> Why exactly are they bad?
    >


    My thoughts on the matter.

    If you think of what you're doing as a tag interface, then it's probably
    a bad idea, at least as of Java 1.5. The reason is that interfaces are
    part of the type system, and as such they imply a certain relationship
    between the types of objects that implement them.

    There are two ways you can solve this apparent mismatch.

    (a) Give up on making the "tag" a type. With Java 1.5, you'd then
    decide to use an annotation, instead. Annotations don't define type
    system relationships, but they do allow you to note information about a
    type that can be used (among other places) dynamically at runtime. For
    example, if Java were newly designed today, Cloneable and Serializable
    would probably be annotations, because no one ever keeps a variable of
    type Serializable or Cloneable.

    (b) The other direction: stop thinking of it as a tagging interface, and
    start thinking of it as a full-fledged type. Even if that type doesn't
    necessarily need to declare any methods at all (as in your example), it
    is a type... and it COULD declare methods. Once you're comfortable with
    that, stop calling it a tagging interface, and stop worrying about bad
    design. (Of course, if you then think of operations that make sense and
    are useful to your application on all referents of that type, by all
    means add them to the interface... especially if this allows you to take
    advantage of polymorphism.)

    --
    www.designacourse.com
    The Easiest Way To Train Anyone... Anywhere.

    Chris Smith - Lead Software Developer/Technical Trainer
    MindIQ Corporation
     
    Chris Smith, Nov 30, 2005
    #10
  11. Chris Smith wrote:
    > if Java were newly designed today, Cloneable and Serializable
    > would probably be annotations, because no one ever keeps a variable of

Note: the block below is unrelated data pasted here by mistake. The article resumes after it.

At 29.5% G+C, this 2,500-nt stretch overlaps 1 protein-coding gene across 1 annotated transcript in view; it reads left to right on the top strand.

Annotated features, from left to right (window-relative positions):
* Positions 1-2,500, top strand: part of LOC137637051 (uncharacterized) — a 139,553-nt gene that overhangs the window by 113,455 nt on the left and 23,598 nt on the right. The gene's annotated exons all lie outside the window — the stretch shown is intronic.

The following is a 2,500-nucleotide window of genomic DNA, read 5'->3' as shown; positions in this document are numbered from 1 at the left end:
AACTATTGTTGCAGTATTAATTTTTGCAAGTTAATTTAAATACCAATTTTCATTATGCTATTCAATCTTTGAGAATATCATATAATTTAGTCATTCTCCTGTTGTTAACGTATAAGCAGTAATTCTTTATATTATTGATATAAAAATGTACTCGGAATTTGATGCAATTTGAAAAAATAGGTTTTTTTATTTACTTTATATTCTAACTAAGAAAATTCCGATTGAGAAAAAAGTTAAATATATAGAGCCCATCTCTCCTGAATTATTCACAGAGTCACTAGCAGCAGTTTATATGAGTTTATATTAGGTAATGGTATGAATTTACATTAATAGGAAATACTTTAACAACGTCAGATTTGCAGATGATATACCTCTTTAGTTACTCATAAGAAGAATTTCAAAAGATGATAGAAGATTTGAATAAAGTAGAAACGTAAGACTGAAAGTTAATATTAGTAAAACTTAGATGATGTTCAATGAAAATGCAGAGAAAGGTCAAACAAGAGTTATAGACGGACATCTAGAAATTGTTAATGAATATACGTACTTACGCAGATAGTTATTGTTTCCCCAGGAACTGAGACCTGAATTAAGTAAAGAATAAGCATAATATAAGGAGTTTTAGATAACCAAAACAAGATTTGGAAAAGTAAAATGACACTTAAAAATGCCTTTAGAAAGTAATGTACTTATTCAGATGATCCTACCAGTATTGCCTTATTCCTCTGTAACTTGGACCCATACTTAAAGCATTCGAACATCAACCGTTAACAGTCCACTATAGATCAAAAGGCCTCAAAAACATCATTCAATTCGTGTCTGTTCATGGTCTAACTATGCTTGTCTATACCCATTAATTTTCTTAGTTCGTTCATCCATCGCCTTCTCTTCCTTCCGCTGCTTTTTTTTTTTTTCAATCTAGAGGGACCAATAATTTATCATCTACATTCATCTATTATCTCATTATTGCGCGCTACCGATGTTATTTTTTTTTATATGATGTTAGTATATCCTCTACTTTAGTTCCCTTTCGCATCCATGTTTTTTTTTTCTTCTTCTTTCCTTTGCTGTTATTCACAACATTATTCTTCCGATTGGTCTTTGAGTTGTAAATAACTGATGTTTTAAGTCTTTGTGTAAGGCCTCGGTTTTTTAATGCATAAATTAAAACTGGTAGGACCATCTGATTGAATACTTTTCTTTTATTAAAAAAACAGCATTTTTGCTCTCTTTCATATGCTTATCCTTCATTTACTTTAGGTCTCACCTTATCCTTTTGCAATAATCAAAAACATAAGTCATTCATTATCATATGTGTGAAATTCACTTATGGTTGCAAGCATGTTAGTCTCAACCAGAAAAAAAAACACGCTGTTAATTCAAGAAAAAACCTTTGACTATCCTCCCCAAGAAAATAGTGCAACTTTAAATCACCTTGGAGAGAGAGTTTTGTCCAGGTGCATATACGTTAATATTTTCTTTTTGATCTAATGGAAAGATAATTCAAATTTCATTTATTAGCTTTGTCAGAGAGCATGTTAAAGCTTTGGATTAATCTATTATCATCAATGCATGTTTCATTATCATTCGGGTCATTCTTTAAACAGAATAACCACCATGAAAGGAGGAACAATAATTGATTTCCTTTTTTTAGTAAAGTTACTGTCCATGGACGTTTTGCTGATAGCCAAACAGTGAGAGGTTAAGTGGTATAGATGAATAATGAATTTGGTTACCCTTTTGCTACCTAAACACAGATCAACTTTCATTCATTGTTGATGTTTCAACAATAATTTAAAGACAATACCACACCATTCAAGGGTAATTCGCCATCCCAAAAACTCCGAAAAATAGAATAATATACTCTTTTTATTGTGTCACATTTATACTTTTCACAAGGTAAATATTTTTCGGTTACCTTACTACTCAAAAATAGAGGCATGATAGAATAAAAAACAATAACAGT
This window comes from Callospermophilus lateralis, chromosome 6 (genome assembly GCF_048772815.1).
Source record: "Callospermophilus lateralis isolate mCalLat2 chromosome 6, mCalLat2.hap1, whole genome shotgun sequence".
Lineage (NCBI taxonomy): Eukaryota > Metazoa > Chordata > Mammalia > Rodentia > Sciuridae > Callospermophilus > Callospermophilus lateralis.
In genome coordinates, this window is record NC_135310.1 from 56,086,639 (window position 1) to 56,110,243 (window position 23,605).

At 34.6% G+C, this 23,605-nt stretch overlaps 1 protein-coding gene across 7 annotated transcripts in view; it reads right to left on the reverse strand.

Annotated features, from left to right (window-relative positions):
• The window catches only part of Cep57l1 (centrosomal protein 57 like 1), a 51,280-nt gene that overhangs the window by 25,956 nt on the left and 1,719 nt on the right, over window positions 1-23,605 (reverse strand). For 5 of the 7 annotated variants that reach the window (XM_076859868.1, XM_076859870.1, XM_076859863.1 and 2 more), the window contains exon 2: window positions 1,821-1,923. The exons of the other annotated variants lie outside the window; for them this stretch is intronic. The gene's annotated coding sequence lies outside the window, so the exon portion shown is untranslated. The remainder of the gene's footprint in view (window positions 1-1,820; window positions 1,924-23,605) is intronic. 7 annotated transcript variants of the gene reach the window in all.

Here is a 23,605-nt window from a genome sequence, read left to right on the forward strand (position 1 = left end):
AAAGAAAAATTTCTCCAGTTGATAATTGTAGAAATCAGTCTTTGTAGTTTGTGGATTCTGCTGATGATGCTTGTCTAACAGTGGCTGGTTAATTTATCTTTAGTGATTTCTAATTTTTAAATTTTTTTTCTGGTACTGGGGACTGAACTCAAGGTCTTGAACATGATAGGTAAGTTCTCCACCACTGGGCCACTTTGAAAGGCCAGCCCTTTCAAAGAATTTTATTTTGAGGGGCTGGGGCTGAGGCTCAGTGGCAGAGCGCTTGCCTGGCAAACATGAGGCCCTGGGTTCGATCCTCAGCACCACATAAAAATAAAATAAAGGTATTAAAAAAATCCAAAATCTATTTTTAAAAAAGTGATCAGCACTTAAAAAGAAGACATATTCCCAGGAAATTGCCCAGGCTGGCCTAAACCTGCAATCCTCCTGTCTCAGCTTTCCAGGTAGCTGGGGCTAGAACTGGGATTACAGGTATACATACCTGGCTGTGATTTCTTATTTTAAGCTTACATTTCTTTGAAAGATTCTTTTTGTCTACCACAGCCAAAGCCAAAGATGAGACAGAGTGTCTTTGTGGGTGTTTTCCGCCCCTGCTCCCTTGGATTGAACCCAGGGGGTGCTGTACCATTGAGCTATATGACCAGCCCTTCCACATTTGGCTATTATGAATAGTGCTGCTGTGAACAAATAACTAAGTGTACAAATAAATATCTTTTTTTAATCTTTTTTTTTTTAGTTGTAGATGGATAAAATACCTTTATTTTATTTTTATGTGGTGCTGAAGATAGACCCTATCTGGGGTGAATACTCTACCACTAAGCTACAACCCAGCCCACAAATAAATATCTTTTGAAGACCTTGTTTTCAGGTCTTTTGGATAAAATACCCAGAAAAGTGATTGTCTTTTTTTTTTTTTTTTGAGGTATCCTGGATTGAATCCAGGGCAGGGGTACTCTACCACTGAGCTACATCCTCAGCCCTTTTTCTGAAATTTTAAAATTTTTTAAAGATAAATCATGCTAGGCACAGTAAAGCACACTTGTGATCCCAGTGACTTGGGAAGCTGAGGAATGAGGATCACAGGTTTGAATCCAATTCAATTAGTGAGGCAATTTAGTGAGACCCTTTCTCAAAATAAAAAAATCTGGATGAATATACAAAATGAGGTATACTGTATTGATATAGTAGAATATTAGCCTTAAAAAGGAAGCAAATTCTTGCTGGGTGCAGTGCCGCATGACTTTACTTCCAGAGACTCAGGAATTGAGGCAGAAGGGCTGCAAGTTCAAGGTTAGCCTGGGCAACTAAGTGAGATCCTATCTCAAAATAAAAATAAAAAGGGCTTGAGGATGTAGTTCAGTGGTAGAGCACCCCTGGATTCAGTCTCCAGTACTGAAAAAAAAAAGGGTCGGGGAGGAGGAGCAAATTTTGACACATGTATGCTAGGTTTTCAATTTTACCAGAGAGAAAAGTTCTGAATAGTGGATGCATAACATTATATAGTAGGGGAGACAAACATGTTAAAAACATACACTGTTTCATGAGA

> type Serializable or Cloneable.


    I do. I at times keep variables and declare method parameters and
    return types as Serializable in classes that implement Serializable, so
    as to improve the likelihood that instances can in fact successfully be
    serialized. Naturally, this tends to involve general-purpose classes
    where the declared types would otherwise be Object. I haven't done this
    with Java 1.5 yet, but in a generic class or method I might use
    Serializable as an upper type bound or (intentionally) in an
    intersection type. It does not seem that this paradigm ever caught on
    in the wider world, but it does lead me to accept Serializable as a very
    reasonable type.

    In the context of the larger discussion of tag interfaces, however, the
    reason that Serializable as an interface makes any sense is that it has
    special meaning to the VM. A type should convey useful information
    about objects, and for interfaces without special meaning to the VM, it
    is my opinion that at least one method is necessary to make the
    information conveyed useful.

    --
    John Bollinger
     
    John C. Bollinger, Dec 1, 2005
    #11
  12. VisionSet

    Chris Smith Guest

    John C. Bollinger <> wrote:
    > In the context of the larger discussion of tag interfaces, however, the
    > reason that Serializable as an interface makes any sense is that it has
    > special meaning to the VM. A type should convey useful information
    > about objects, and for interfaces without special meaning to the VM, it
    > is my opinion that at least one method is necessary to make the
    > information conveyed useful.


    I'm not clear on the details of Mike's case... but if he's being
    generally accurate in his description, Mike may have a counter-example
    to your statement.

    In his case, Mike is apparently keeping objects in some kind of
    specialized data structure whose behavior (presumably) only makes sense
    for objects of that specific type. The type may not have any general
    new operations to introduce, but in may still imply certain constraints
    in the way that its objects should be managed. It may even further
    constrain the implementations of inherited method declarations, such as
    Object's equals and hashCode. Much like in the Collections API, then,
    the client code is arranged to know the type when it retrieves the
    object.

    Of course, this new data structure type *could* be written with a type
    of Object, but that would imply that it works properly and makes sense